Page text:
The system is comprised of similar components as a normal daylight harvesting lighting control system. The basic system can be as simple as including: a color adjustable luminaire, a control unit with an optional time/day clock, an optional configurable time of day schedule with target light level and target spectral content, and a photocell that is capable of sensing both light intensity and color or spectral content. This system can be extended to include occupancy/vacancy sensors to turn the lights off when no one is present and switches that can be used to complement the occupancy sensors and photocell control for special conditions (see Figure 1).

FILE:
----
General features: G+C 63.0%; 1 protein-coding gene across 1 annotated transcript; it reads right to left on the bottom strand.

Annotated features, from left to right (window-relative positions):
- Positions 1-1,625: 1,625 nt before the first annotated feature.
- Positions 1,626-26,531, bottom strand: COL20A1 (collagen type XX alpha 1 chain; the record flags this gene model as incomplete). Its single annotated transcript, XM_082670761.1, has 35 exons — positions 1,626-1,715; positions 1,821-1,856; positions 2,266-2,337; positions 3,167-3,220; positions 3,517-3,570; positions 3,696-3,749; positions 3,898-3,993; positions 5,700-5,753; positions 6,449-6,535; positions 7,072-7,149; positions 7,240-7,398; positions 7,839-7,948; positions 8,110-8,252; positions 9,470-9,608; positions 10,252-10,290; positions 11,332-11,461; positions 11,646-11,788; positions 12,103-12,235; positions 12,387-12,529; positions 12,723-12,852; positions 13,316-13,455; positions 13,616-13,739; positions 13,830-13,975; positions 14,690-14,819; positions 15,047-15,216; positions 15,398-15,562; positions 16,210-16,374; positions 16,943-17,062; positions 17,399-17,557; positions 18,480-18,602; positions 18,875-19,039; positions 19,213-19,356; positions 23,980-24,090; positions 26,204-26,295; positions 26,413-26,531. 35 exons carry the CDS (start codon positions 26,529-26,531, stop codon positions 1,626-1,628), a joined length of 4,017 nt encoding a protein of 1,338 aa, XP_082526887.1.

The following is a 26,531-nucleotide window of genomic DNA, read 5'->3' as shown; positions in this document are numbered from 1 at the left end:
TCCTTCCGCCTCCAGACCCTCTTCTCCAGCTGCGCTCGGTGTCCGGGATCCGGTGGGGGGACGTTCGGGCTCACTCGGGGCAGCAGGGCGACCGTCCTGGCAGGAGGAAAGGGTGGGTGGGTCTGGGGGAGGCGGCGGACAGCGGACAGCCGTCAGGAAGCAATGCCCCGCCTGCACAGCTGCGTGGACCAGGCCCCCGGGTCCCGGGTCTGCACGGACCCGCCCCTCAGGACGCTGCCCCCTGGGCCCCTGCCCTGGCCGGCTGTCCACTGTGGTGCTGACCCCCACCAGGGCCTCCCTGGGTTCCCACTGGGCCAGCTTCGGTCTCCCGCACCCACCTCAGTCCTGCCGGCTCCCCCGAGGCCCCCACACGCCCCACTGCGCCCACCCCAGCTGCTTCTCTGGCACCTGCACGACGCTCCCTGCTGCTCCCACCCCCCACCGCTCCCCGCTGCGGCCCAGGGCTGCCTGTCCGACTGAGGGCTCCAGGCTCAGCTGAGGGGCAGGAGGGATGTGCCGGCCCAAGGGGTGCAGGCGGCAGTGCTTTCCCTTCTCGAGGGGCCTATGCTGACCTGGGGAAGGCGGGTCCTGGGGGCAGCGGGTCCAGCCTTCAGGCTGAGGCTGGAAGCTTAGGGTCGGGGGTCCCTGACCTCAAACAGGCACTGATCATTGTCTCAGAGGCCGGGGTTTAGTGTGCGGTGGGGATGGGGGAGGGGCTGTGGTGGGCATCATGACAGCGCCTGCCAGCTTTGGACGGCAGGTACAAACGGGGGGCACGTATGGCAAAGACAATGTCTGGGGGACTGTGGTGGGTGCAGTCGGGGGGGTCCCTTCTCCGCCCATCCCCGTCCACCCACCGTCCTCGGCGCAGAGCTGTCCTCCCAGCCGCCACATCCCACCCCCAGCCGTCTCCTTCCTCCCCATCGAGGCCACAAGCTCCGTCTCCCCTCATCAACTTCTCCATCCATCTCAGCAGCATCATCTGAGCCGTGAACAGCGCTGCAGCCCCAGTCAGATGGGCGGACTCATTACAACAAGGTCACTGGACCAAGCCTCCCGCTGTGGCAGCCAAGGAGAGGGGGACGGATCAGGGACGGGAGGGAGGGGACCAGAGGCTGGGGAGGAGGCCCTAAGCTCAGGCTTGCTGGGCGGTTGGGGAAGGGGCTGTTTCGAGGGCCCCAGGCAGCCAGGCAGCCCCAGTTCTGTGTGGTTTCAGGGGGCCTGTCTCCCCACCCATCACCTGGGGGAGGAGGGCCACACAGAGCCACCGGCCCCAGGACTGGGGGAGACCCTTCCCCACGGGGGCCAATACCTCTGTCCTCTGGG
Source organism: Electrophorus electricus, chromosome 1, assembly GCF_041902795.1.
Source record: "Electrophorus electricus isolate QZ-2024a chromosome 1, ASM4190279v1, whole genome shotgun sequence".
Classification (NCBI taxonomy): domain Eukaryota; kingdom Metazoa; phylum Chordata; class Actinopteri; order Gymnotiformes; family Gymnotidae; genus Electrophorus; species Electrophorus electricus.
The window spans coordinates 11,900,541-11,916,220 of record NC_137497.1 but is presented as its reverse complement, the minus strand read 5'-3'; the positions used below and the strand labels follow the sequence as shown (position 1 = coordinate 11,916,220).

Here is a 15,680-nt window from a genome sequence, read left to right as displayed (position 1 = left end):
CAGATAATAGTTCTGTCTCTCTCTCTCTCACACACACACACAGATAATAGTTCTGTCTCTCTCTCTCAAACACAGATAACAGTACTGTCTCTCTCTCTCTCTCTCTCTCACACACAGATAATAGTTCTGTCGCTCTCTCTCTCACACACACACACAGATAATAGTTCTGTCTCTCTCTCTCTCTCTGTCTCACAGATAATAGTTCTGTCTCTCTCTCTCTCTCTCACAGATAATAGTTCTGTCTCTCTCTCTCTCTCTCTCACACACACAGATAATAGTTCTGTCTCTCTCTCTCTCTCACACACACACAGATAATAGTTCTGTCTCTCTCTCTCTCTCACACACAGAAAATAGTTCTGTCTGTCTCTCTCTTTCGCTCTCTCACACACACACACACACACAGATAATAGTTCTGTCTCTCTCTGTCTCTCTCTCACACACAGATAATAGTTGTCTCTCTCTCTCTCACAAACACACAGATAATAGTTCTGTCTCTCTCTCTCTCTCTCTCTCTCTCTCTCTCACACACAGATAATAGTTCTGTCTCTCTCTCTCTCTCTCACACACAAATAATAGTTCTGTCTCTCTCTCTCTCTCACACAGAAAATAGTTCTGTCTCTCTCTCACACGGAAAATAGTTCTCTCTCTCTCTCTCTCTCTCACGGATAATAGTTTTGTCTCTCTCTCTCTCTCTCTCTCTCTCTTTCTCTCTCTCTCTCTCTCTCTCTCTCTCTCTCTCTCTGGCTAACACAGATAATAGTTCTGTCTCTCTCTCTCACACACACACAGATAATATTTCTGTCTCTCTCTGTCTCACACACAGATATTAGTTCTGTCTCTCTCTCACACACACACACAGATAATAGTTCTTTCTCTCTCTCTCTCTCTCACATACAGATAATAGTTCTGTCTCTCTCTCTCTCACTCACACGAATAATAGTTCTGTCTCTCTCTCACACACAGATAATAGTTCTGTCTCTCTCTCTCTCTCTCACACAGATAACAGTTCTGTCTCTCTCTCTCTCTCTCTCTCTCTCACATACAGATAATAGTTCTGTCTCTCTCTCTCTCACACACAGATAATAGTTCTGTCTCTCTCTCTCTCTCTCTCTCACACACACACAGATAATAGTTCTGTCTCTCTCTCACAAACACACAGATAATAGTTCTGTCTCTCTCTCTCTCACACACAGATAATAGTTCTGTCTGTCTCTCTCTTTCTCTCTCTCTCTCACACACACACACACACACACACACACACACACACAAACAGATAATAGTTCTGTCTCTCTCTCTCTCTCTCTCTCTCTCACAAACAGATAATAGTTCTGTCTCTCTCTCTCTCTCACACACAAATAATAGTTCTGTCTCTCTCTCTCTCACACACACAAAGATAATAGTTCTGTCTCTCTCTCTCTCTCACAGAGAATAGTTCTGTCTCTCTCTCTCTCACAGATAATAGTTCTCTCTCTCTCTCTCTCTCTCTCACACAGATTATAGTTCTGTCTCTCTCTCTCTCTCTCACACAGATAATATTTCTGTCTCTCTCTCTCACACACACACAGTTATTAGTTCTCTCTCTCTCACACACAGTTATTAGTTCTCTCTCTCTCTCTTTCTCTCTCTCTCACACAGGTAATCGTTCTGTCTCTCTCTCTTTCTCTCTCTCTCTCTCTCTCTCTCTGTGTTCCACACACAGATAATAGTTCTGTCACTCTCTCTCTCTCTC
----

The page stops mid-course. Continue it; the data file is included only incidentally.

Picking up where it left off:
The spectrum sensing photocell detects the spectral content to determine the current environmental lighting parameters. This is then reported to the processing unit. The processing unit then compares the environmental parameters to the desired lighting parameters which may optionally be based on the time of day. Based on the current environmental parameters and the desired target level, the artificial lighting will be adjusted for both light intensity and...